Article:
I was never the sort of person who meditated. The idea of sitting or lying still thinking about nothing for any extended period of time just seemed impossible if I wasn't asleep. Not only did I assume that I would never be able to master this practice of silence and stillness, it just felt to me like time wasted; time I could have been spent writing, or watching TV, or pondering whatever existential crisis I was going through at the time (#millennial). Or reading. Honestly, who would willingly use a spare 20 minutes meditating when they could be reading?!
Then 2016 happened; and well, 2017, too. Add a few personal hiccups in to the mix and everything had started to feel... overwhelming. I knew I needed to make some changes. I've already talked about how taking a social media break helped my state of mind a lot, but also how it helped me become a better reader. But when I finally gave in and started meditating on a regular basis, I found that it not only helped with anxious feelings; it helped me read better, too.
Now, if you were anything like me you're probably thinking "Meditation is way to hippie for me" or "I can't sit still! Look at all these things I have to do!" And I feel you there, fellow reader, I really do. So let's break down those concerns, shall we? Meditation can err on the side of the "woo woo" for sure; there is chakra cleansing and chanting and lots of things you've probably never considered before. But a vast majority of meditation is, very simply, training your body to breathe deeply. Attempting to clear the mind. Focusing in on the present moment, and releasing any obsessions over the past or fears for the future. That last part is definitely the hardest by far; and I am the farthest thing from a meditation expert.
But, according to my Insight Timer App (if you are new to meditation, you absolutely need this free app in your life...the selection of meditations is so vast, you are sure to find something you like), I have meditated every day for the past 32 consecutive days. And I'm getting better, finding it more natural, and looking forward to the 10 to 20 minutes I spend on it every night. Meditation is not about mastering anything, but instead about building it into your life in ways that are helpful to your overall state of being. When things are feeling a bit much, I'm finding it easier to call up methods of relaxation I've been learning from my practice. And when that doesn't work, a guided meditation is always just a click away.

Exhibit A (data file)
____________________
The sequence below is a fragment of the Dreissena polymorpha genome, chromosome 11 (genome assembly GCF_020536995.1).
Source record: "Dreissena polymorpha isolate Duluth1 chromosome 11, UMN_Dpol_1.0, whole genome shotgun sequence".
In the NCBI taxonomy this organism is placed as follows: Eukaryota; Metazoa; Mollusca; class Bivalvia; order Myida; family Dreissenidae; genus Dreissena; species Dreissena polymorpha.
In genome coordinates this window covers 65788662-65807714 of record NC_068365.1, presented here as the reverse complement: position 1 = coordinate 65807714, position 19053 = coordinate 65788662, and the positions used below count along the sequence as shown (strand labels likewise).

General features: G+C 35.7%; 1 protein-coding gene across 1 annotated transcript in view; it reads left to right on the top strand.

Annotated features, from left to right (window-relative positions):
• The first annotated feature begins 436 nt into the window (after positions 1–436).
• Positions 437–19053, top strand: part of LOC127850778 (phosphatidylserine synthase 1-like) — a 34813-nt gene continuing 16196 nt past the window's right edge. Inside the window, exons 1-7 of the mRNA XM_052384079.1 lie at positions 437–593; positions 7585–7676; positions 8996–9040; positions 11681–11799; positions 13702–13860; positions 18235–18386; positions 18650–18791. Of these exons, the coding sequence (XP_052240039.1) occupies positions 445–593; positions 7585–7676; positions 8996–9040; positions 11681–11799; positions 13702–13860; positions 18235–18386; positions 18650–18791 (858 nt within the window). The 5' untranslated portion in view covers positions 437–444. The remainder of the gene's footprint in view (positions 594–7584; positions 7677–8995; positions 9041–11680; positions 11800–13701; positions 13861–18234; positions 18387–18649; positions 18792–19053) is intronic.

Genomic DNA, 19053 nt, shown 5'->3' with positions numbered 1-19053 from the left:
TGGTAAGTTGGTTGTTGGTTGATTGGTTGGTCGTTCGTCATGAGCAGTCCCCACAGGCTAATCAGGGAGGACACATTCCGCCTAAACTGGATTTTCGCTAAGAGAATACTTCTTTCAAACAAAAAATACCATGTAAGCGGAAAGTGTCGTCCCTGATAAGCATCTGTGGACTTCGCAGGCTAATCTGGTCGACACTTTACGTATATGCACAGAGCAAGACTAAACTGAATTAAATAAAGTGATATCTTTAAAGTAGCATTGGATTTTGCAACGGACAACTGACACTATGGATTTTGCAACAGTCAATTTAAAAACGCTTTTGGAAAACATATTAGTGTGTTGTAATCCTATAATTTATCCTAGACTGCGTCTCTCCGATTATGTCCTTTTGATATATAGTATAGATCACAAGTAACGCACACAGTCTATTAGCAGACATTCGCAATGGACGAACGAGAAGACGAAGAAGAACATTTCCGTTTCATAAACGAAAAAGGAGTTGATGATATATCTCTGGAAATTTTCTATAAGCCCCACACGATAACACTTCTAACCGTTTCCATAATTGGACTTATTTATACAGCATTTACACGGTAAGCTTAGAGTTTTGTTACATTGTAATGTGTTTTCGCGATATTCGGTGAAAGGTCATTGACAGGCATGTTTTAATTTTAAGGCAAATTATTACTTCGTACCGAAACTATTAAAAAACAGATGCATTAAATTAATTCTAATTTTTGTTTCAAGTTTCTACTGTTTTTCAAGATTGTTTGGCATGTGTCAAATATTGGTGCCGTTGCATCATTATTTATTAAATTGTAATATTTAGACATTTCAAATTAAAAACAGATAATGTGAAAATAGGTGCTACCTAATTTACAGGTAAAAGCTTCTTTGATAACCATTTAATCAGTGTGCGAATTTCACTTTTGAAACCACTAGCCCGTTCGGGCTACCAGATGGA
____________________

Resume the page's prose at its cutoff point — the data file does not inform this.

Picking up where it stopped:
What has this done for my reading, though? In a similar way to my Twitter detox, meditation is helping to change my general state of mind from one of chaos to one of calm focus. No, that's definitely not true for every minute of every day, at least not yet. But I'm getting there, and with that progress I have noticed a massive change in my ability to read more, and better. Meditation is all about being in the present moment, and zeroing in on a singular focus; and carrying that method into my reading has made a huge difference.
Meditation is all about being in the present moment, and zeroing in on a singular focus; and carrying that method into my reading has made a huge difference."
By training my mind to concentrate solely on what I am reading (and not on Twitter, or the internet, or whatever book is waiting impatiently on the top of my TBR stack) I am better able to not only more fully enjoy the experience of reading again, but to really delve into what a book is saying, and making connections to other things I have read or knowledge I already possess, which isn't being hidden behind a wall of anxious feelings or stress. Since reading is more joyful for me now than it's been in a while, I just want to keep picking up more and more books; smashing my TBR pile even as it grows steadily larger (because isn't it always?)
If you've been looking for a way to feel more zen, or if you need help focusing on reading again, I highly recommend trying out meditation. We all need to find more peace in the turbulent waters...and if being able to do more of what we love is a additional result? Well, that's just icing on that book-shaped cake, right?